As David Wondrich suggests in Imbibe!, Philadelphia Fish House Punch “deserves to be protected by law, taught in the schools, and made a mandatory part of every Fourth of July celebration.” The stuff was born from a group of rebellious (and most likely overheated) colonial Americans—fishermen, politicians, and Philadelphians of the like—who founded a pre-Revolution social club called the Schuylkill Fishing Company of Pennsylvania, also known as the State in Schuylkill. Its constituents actually declared the assemblage a sovereign state, and called themselves “citizens.” They still do today. Heady and heavy-handed, Fish House Punch is made for lazy summer afternoons (or—when heated and mulled—lazy, winter weekends), so we’d recommend refraining from following a punch bowl up with any sort of plans, angling or otherwise.
- 1 cup sugar
- 4 lemons, peeled and peels reserved
- 4 cups black tea (or water)
- 1 cup lemon juice
- 4 cups rum, Jamaican
- 2 cups cognac
- 1/2 cup peach brandy
Garnish: lemon wheels and freshly grated nutmeg
- In a large bowl, add sugar and lemon peels, and rub together to release the citrus oils into the sugar. (This is called oleo-saccharum.)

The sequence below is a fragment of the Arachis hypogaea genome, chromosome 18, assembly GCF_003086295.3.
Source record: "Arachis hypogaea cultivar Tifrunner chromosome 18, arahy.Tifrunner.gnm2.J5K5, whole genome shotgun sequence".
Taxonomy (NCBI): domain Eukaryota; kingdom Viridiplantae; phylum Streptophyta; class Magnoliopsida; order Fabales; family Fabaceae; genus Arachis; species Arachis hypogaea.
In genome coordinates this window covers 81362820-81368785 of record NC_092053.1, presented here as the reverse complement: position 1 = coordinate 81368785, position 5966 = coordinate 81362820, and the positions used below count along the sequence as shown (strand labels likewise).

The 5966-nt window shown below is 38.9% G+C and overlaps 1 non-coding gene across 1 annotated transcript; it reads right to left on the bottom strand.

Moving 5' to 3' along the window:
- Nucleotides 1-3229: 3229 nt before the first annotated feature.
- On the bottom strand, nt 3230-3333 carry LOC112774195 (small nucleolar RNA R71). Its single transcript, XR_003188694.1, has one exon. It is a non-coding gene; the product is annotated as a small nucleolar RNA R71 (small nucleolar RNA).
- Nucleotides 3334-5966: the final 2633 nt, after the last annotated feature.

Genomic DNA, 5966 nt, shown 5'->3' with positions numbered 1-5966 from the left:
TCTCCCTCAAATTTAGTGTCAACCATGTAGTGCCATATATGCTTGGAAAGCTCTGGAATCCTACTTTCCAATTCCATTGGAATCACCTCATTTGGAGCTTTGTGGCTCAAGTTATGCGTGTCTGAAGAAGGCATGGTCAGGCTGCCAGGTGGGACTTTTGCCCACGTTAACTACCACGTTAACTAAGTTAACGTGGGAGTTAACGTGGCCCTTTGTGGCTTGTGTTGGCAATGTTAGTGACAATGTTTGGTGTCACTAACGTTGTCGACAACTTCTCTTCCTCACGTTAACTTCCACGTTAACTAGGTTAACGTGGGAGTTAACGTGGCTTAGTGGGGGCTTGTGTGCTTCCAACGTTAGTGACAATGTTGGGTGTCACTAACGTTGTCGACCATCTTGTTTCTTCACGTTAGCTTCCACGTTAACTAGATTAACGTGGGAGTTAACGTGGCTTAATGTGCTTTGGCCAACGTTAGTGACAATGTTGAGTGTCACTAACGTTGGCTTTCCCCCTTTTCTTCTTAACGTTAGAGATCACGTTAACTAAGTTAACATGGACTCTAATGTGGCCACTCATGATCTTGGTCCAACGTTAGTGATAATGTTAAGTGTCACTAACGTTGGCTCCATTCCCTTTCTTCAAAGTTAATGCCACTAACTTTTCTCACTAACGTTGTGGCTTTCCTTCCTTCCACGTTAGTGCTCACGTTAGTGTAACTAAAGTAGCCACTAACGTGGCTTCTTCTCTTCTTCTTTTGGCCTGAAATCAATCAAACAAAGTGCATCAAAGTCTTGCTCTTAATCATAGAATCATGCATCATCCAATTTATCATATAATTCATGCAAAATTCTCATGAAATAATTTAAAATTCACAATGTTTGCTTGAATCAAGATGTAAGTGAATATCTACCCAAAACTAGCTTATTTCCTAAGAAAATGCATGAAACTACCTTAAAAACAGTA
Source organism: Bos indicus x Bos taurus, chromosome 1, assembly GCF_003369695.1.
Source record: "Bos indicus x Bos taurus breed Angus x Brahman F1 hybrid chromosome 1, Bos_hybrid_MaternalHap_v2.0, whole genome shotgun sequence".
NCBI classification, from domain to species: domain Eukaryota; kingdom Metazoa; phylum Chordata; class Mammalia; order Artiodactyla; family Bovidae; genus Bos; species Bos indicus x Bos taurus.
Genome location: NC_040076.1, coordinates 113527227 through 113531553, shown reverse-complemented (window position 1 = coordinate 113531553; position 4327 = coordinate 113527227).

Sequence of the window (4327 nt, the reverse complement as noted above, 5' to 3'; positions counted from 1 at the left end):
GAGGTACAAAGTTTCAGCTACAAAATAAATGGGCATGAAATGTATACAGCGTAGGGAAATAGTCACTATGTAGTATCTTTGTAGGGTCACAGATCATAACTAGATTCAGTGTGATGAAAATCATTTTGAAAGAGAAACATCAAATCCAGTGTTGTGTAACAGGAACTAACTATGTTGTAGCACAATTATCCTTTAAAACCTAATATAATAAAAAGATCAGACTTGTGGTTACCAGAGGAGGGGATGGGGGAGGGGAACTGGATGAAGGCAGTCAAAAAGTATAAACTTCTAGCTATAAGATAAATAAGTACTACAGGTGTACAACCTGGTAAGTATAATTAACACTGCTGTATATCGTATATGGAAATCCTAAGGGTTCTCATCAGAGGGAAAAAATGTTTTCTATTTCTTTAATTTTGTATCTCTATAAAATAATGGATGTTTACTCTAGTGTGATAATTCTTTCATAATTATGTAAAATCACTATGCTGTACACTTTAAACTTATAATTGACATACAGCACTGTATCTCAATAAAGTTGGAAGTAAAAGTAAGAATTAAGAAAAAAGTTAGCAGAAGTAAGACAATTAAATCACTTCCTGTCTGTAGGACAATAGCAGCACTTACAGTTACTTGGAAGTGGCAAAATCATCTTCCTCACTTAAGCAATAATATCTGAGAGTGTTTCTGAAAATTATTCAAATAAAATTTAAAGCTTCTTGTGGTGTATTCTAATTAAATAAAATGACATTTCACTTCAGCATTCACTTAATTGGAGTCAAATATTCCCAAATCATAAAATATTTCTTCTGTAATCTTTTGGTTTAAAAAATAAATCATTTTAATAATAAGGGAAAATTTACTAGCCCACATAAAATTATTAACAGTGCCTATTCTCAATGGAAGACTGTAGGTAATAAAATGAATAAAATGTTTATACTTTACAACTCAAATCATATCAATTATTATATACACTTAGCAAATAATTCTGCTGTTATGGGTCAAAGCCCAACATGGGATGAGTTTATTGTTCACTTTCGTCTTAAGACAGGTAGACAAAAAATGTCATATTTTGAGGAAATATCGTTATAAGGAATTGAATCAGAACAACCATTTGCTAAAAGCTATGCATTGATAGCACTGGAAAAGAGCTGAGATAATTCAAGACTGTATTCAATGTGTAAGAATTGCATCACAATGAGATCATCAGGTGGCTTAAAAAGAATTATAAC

- Allow oleo-saccharum to infuse for at least 30 minutes.
- Dissolve sugar with warm water or tea.
- Add rum, cognac, lemon juice and peach brandy and stir to mix.
- Add a block of ice to chill, and continue to add smaller pieces of ice for desired dilution. (See Editor's Note.)
- Garnish with lemon wheels and freshly grated nutmeg.
- Ladle into individual glasses.
Freezing a Bundt pan or large bowl of water overnight is PUNCH's go-to shortcut for creating a block of ice. Punch is extremely versatile, so continue to add ice for desired dilution as well as additional garnish. If a hot punch is desired, skip the ice and add ingredients to a sauce pan to warm. Serve straight from the saucepan into tempered mugs.